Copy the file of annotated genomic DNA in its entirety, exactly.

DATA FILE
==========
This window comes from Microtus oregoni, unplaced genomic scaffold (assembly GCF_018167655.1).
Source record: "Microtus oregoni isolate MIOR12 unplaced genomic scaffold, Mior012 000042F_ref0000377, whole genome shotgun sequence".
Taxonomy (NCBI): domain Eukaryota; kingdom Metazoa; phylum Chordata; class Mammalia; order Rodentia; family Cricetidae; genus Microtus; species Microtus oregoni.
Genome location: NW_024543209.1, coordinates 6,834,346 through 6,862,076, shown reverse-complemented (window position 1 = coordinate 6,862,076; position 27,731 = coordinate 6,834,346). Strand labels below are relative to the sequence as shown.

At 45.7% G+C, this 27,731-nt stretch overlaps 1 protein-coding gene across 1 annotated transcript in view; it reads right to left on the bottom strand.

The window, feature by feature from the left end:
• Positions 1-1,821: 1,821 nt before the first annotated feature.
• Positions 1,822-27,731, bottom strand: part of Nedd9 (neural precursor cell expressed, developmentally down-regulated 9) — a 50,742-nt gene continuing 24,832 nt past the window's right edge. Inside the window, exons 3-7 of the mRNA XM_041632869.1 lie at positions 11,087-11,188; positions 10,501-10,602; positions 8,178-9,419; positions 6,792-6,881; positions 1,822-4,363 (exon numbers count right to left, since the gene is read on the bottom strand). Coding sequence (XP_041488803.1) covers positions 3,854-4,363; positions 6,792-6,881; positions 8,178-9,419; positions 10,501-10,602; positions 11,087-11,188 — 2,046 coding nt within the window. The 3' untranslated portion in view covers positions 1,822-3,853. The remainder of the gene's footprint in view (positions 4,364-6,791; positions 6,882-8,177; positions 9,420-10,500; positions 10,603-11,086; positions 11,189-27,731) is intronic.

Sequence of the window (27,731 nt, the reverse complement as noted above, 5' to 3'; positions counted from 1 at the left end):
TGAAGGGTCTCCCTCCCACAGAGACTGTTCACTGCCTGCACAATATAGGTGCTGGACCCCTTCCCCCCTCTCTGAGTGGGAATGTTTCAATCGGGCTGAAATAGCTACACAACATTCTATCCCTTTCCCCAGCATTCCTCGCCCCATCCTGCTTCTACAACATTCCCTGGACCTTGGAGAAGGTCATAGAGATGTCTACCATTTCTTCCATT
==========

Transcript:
This window comes from Microtus oregoni, unplaced genomic scaffold (assembly GCF_018167655.1).
Source record: "Microtus oregoni isolate MIOR12 unplaced genomic scaffold, Mior012 000042F_ref0000377, whole genome shotgun sequence".
Taxonomy (NCBI): domain Eukaryota; kingdom Metazoa; phylum Chordata; class Mammalia; order Rodentia; family Cricetidae; genus Microtus; species Microtus oregoni.
Genome location: NW_024543209.1, coordinates 6,834,346 through 6,862,076, shown reverse-complemented (window position 1 = coordinate 6,862,076; position 27,731 = coordinate 6,834,346). Strand labels below are relative to the sequence as shown.

At 45.7% G+C, this 27,731-nt stretch overlaps 1 protein-coding gene across 1 annotated transcript in view; it reads right to left on the bottom strand.

The window, feature by feature from the left end:
• Positions 1-1,821: 1,821 nt before the first annotated feature.
• Positions 1,822-27,731, bottom strand: part of Nedd9 (neural precursor cell expressed, developmentally down-regulated 9) — a 50,742-nt gene continuing 24,832 nt past the window's right edge. Inside the window, exons 3-7 of the mRNA XM_041632869.1 lie at positions 11,087-11,188; positions 10,501-10,602; positions 8,178-9,419; positions 6,792-6,881; positions 1,822-4,363 (exon numbers count right to left, since the gene is read on the bottom strand). Coding sequence (XP_041488803.1) covers positions 3,854-4,363; positions 6,792-6,881; positions 8,178-9,419; positions 10,501-10,602; positions 11,087-11,188 — 2,046 coding nt within the window. The 3' untranslated portion in view covers positions 1,822-3,853. The remainder of the gene's footprint in view (positions 4,364-6,791; positions 6,882-8,177; positions 9,420-10,500; positions 10,603-11,086; positions 11,189-27,731) is intronic.

Sequence of the window (27,731 nt, the reverse complement as noted above, 5' to 3'; positions counted from 1 at the left end):
TGAAGGGTCTCCCTCCCACAGAGACTGTTCACTGCCTGCACAATATAGGTGCTGGACCCCTTCCCCCCTCTCTGAGTGGGAATGTTTCAATCGGGCTGAAATAGCTACACAACATTCTATCCCTTTCCCCAGCATTCCTCGCCCCATCCTGCTTCTACAACATTCCCTGGACCTTGGAGAAGGTCATAGAGATGTCTACCATTTCTTCCATT